Up at 6 a.m. I'm very excited about this morning's appointment. I'm going to see my Ophthalmologist. I love this man. Well, now his son, who took over his practice last year. Marriage came with many gifts, not least among them the opportunity to join my husband's medical plan. First thing I did (O.K. maybe fifth) was to schedule an appointment with an Ophthalmologist who worked with visually impaired children. I knew this doctor could change my life.
I was born without the use of one eye. One eye turned in, evidently quite fond of my nose. The other eye picked up the slack and took on my little world. One eye made sense of all its shapes and contrasts. One eye learned to read. It wasn't until I was 5 years old that I had an operation to correct my crossed eyes. My 24/7/365 eye patch and daily eye exercise did rouse my brain to recognize shapes - a door, a table, a mountain, a face, a plate. Exactly what is on the plate, what shape a person's nose is, what color their eyes are, what particular trees are growing on the mountain eludes my second eye. Letters, well, letters can be understand if they are big and blocky. Since it obviously takes two working eyes to understand depth, I relied on other cues. Perspective was one. Tactile information was another. I'd grasp a handrail going down stairs, gingerly feeling where the first step down might be. Once you know how far down the first step is, you can continue down hands free! Nobody wanted me on their softball team, when that ball was in the middle of nowhere out there.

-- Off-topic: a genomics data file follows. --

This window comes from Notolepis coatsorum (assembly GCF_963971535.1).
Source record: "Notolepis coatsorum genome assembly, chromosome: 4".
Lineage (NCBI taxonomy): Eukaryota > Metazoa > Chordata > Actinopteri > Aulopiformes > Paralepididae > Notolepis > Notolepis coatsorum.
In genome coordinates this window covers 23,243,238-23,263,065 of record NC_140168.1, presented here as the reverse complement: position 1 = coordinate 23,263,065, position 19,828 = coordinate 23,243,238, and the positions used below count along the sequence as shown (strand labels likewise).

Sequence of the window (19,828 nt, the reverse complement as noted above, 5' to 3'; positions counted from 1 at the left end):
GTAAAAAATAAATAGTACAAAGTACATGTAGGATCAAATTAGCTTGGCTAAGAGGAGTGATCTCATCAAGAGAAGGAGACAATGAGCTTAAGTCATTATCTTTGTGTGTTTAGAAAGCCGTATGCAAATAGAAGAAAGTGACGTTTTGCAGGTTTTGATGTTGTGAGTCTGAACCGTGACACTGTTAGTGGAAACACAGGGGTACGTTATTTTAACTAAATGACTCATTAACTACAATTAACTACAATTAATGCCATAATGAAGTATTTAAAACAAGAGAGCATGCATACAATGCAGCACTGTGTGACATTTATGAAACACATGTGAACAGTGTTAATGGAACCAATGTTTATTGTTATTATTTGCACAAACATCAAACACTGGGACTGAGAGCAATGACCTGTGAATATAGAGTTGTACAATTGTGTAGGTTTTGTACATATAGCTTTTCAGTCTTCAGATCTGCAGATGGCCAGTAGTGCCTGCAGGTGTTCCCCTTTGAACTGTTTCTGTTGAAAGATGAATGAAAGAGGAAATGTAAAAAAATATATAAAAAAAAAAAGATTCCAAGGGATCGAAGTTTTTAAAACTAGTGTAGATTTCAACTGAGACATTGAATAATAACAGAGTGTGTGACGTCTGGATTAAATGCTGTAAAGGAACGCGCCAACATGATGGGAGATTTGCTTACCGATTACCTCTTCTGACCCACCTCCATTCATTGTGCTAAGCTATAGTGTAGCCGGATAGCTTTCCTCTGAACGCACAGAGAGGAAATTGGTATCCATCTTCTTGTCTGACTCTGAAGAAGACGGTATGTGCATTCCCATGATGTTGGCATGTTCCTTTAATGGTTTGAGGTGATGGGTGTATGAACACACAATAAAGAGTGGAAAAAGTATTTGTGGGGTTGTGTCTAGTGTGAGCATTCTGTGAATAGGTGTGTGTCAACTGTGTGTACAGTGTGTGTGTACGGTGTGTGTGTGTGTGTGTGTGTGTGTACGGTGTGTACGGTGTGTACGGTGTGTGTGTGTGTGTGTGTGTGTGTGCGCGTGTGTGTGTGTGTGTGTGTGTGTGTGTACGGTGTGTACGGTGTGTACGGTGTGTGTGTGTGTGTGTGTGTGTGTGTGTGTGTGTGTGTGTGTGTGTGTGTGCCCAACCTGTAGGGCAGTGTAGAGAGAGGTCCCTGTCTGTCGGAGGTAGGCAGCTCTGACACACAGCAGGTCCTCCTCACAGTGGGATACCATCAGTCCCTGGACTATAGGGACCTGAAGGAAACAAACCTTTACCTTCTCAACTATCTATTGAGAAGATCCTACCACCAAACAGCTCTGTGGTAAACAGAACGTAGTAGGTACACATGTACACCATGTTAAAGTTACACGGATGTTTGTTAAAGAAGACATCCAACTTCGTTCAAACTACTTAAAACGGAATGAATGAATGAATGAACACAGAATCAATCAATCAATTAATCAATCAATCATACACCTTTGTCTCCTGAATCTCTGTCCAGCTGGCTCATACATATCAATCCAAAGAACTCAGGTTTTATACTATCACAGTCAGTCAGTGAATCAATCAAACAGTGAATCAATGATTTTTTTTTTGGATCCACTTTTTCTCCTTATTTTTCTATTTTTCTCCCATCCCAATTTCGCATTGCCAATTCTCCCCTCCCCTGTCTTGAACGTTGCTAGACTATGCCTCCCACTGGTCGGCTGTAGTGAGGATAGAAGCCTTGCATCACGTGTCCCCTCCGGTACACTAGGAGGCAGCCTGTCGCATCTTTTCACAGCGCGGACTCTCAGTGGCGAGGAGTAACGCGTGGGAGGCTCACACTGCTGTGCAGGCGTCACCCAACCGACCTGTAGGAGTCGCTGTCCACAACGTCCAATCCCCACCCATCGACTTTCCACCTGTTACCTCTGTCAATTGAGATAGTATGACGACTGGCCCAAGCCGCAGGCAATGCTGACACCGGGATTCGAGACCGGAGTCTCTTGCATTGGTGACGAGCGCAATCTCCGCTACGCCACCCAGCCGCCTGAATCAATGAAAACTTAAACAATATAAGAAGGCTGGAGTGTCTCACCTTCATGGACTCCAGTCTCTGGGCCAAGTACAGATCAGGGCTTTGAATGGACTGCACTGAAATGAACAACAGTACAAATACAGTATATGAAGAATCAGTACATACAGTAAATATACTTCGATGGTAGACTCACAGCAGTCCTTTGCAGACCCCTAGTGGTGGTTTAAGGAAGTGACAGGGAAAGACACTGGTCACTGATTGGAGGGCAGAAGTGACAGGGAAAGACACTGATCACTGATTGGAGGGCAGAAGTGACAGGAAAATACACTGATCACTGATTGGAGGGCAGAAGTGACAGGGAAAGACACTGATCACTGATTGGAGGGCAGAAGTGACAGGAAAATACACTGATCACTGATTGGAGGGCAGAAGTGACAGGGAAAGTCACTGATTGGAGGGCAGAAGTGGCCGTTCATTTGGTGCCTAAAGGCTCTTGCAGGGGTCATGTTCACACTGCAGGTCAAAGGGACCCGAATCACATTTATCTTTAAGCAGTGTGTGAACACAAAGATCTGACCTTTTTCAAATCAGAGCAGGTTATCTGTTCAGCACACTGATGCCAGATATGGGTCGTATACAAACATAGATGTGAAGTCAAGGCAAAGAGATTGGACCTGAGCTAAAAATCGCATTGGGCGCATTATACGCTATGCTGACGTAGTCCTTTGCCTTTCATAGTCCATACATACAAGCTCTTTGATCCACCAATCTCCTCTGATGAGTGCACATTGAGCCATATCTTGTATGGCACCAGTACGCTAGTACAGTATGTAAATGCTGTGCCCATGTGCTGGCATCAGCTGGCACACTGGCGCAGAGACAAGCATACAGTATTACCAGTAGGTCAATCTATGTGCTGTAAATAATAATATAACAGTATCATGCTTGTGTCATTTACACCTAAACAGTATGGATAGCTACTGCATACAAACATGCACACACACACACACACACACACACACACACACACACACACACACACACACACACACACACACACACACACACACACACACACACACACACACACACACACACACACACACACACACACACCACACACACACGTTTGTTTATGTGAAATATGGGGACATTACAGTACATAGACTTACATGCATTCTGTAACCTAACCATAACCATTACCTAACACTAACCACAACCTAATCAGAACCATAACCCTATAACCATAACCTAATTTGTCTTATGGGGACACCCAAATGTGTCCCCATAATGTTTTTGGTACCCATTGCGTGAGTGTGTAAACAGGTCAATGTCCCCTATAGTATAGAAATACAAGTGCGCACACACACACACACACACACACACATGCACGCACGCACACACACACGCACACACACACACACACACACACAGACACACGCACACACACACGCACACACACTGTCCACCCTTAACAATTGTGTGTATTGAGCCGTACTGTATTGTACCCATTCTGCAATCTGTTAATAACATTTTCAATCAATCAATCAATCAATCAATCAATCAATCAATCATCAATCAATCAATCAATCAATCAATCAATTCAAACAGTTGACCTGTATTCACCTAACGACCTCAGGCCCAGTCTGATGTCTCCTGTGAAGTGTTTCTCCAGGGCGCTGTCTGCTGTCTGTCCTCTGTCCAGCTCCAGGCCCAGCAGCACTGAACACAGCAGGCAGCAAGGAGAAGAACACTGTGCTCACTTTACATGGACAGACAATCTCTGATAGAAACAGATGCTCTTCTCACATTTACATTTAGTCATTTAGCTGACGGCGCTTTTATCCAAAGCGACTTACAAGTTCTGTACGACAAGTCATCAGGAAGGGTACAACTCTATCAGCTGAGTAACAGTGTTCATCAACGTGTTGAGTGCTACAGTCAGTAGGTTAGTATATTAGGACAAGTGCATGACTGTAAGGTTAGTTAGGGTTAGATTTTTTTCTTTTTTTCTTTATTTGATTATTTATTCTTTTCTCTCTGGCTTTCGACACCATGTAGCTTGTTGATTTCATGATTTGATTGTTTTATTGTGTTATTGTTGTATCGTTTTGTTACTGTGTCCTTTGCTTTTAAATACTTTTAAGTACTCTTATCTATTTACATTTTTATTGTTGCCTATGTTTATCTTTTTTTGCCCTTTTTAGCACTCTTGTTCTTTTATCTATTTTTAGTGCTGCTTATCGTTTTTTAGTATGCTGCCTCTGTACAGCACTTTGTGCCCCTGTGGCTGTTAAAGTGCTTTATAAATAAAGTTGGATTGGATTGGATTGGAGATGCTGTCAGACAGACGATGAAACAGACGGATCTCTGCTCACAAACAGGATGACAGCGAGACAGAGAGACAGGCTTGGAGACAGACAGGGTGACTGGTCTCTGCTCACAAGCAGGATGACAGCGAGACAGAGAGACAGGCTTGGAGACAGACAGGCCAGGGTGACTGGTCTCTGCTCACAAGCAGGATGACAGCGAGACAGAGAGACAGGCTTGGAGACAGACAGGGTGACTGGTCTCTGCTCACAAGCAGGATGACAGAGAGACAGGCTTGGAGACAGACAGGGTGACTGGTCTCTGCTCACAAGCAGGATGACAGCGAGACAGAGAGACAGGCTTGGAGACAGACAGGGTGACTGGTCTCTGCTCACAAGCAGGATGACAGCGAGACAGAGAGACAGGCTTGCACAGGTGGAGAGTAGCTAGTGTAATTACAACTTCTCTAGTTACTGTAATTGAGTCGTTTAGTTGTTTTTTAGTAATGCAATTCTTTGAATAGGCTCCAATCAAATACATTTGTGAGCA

I adjusted to mild vision impairment. No big deal. I can drive. I am pretty good at memorizing the letters on an eye chart with my good eye. I could pass the driver's license exam.
Time's up! Oh, I do go on. Very quickly... This very special ophthalmologist took on a woman in her thirties with a thirst to see more. For five years he and I worked together weekly in a room with a collection of hanging objects and other gizmos. As his other clients were 5 and under, his furniture was on the small side for me.
I got my miracle. Mid thirties might be a little late for the brain to play catch up reading letters, but I got my miracle. I now see through both eyes. I now have depth perception. I am thrilled, thrilled I can pour liquid from a pitcher and actually have it land IN the glass.
I get to go to my Ophthalmologist today. His son has taken over his father's practice. And he is as sweet as his dad. I thank his father Ira from the bottom of my heart.
Wishing you a bright and colorful day!